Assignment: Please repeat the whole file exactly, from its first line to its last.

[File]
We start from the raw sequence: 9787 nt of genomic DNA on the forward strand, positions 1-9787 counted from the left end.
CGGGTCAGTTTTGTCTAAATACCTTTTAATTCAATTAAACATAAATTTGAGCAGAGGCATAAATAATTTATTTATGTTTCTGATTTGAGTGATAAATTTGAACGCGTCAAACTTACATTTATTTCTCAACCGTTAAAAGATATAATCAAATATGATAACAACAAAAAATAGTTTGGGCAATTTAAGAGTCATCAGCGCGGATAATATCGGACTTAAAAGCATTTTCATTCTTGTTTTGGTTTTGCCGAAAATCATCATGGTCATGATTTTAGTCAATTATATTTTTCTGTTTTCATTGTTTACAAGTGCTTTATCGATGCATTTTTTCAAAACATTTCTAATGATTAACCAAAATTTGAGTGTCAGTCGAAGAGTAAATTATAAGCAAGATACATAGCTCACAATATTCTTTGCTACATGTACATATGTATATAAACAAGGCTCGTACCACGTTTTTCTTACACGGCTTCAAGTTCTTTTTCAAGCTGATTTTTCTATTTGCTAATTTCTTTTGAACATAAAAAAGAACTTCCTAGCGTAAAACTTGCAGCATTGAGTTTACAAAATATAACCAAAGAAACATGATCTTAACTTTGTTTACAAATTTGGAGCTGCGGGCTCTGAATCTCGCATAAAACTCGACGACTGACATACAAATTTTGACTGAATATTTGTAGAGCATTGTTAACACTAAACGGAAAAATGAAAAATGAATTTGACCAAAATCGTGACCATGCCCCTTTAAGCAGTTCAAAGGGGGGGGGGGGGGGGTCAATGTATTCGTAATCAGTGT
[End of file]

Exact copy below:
We start from the raw sequence: 9787 nt of genomic DNA on the forward strand, positions 1-9787 counted from the left end.
CGGGTCAGTTTTGTCTAAATACCTTTTAATTCAATTAAACATAAATTTGAGCAGAGGCATAAATAATTTATTTATGTTTCTGATTTGAGTGATAAATTTGAACGCGTCAAACTTACATTTATTTCTCAACCGTTAAAAGATATAATCAAATATGATAACAACAAAAAATAGTTTGGGCAATTTAAGAGTCATCAGCGCGGATAATATCGGACTTAAAAGCATTTTCATTCTTGTTTTGGTTTTGCCGAAAATCATCATGGTCATGATTTTAGTCAATTATATTTTTCTGTTTTCATTGTTTACAAGTGCTTTATCGATGCATTTTTTCAAAACATTTCTAATGATTAACCAAAATTTGAGTGTCAGTCGAAGAGTAAATTATAAGCAAGATACATAGCTCACAATATTCTTTGCTACATGTACATATGTATATAAACAAGGCTCGTACCACGTTTTTCTTACACGGCTTCAAGTTCTTTTTCAAGCTGATTTTTCTATTTGCTAATTTCTTTTGAACATAAAAAAGAACTTCCTAGCGTAAAACTTGCAGCATTGAGTTTACAAAATATAACCAAAGAAACATGATCTTAACTTTGTTTACAAATTTGGAGCTGCGGGCTCTGAATCTCGCATAAAACTCGACGACTGACATACAAATTTTGACTGAATATTTGTAGAGCATTGTTAACACTAAACGGAAAAATGAAAAATGAATTTGACCAAAATCGTGACCATGCCCCTTTAAGCAGTTCAAAGGGGGGGGGGGGGGGGTCAATGTATTCGTAATCAGTGT